Saturday, 27 March 2010

Managing Interlopers

Yesterday, both children had a friend around to play after school. Naturally, chaos ensued. The visiting children were excited, and boisterous, and fascinated by the hens. The girls did not share their enthusiasm.

I watched anxiously from the kitchen window as a noisy game of football started. With semi-hysterical cheeriness, I called for them to 'Watch the greenhouse! Its not safety glass!' and 'Mind the chooks!'. The chooks watched developments amid much chuntering. They ambled away from the marauding pack of boys and positioned themselves in the safety of the shrub border.

My children are used to the hens, and treat them with gentleness and respect. Other children tend to want to grab, to cuddle and to lug about. One of the visiting boys approached Mabel, and gave her a rather enthusiastic stroke. The startled Millefleur bok-ARKed and waddled for the safety of the coop. The other hens froze, and watched this strange miniature human cautiously. He then turned to Doris, who muttered offendedly but tolerated his gentle stroke to her comb. However, when both hands reached forwards with a definite motive to grab, she took flight and followed her illustrious leader back to the Convent.

Maeve was the next hen in the visiting childs immediate vicinity. She had watched all of the preceeding handling keenly, and now cocked her head to one side, sizing up her opponent. At this point, sensing imminent danger, I told the visiting boy that the hens don't like to be picked up, and that the small black hen was a bit grumpy. He either didn't hear me or chose to ignore my warning.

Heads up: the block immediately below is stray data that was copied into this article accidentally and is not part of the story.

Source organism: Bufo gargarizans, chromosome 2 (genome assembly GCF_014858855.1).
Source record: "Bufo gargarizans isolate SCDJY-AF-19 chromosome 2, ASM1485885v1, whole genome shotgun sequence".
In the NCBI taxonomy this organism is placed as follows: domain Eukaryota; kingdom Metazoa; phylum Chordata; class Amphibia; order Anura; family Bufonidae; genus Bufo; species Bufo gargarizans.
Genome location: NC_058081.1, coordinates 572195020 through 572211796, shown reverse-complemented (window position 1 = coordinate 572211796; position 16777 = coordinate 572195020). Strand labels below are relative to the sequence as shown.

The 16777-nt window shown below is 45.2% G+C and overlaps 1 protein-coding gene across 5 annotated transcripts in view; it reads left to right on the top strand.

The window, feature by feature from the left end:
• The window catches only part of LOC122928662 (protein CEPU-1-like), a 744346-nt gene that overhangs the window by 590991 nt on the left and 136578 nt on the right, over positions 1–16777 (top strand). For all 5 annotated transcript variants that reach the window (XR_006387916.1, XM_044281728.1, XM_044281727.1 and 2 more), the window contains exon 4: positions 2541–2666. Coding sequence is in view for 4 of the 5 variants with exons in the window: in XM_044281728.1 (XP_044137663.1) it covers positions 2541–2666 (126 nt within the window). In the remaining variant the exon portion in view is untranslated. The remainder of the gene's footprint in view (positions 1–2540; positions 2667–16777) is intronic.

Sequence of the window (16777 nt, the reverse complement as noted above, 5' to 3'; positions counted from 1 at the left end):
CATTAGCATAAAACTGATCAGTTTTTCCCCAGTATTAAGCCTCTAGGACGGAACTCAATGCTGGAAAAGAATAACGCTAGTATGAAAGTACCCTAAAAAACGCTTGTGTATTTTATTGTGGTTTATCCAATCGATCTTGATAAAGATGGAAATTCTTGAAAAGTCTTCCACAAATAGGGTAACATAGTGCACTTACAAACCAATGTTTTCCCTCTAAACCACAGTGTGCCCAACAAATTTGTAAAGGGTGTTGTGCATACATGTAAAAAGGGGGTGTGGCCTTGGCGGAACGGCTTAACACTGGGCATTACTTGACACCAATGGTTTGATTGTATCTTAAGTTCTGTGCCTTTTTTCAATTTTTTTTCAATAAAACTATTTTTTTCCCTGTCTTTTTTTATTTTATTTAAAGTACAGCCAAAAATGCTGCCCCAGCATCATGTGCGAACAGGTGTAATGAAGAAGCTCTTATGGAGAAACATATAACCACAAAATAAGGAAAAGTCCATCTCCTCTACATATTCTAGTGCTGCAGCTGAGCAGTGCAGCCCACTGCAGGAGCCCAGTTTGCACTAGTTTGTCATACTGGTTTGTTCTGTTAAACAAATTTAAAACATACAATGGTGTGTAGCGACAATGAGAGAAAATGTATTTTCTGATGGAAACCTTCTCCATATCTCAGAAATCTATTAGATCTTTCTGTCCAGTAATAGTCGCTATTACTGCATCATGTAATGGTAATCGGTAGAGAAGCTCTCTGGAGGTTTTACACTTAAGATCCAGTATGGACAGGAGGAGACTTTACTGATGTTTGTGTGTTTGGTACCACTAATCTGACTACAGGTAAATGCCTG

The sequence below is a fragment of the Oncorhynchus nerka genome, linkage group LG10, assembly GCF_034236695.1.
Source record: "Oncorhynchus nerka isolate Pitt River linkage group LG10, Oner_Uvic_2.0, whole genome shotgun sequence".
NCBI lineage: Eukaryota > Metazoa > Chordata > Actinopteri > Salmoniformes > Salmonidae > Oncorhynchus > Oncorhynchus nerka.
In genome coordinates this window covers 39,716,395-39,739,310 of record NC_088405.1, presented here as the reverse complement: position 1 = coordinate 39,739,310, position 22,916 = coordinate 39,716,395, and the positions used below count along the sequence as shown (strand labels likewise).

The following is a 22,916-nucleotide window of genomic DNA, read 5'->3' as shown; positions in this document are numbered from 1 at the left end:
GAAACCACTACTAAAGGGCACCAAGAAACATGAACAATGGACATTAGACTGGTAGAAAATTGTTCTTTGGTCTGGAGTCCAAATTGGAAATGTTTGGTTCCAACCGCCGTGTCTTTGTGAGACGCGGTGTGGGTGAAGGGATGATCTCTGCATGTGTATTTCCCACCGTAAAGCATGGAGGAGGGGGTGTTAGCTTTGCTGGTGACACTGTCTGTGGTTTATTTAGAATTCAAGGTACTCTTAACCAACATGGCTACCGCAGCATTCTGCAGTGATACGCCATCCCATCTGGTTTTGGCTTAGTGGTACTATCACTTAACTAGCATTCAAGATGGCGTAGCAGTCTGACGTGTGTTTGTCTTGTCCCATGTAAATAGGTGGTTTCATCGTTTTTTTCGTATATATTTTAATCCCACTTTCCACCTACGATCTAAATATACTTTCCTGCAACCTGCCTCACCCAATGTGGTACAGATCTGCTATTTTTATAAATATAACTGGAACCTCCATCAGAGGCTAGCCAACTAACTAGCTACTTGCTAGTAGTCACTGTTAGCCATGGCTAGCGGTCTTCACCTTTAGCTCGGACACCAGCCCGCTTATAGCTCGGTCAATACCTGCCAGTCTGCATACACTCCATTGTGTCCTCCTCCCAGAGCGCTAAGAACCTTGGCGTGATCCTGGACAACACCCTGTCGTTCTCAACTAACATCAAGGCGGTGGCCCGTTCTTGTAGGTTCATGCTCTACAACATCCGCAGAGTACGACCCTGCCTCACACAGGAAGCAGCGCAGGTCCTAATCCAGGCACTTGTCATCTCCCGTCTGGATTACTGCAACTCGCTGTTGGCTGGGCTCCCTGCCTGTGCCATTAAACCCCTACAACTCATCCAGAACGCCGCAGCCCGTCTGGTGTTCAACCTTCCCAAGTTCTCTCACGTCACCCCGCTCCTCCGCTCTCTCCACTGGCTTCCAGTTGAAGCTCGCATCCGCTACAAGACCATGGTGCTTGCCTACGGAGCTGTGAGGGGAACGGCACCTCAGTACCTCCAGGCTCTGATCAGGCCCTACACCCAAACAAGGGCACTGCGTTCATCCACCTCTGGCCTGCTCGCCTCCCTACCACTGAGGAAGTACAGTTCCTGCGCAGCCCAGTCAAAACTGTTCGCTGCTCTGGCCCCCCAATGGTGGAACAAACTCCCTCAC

He reached forward and grabbed Maeve around the middle. She suffered this indignity silently, which was when I knew he was in trouble. Raising her to face level, he started talking to her. I flew out of the back door yelling 'Noooooooo!'. He turned towards me, removing his nose from pecking distance thankfully. Maeve used this opportunity to deliver a solid peck to his wrist. In surprise, he dropped her. Maeve calmly spread her wings, and landed heavily but safely at his feet. She then turned in a circle, and raised her hackle feathers. At this point, I thought it best to suggest ice lollies and a DVD.

The four boys then took their noise and enthusiasm inside. Slowly, the other girls emerged from the coop. Maeve strutted around the garden, bokking off and generally suggesting that you come and have a go if you think you're hard enough. The visiting child was unhurt, but decidedly more wary of the feathery footballs that did not want to make friends.

Maeve reigns supreme.


  1. I am new to your blog, but very glad I found it (via twitter). It is a pleasure to read! Although I don't have any chickens I would dearly like some, lots of my neighbours have them. Until that time comes, I will amuse myself by regularly reading about yours :) Keep it coming! Mx

  2. Children and chickens don't always go together. You handled the situation with tact and understanding.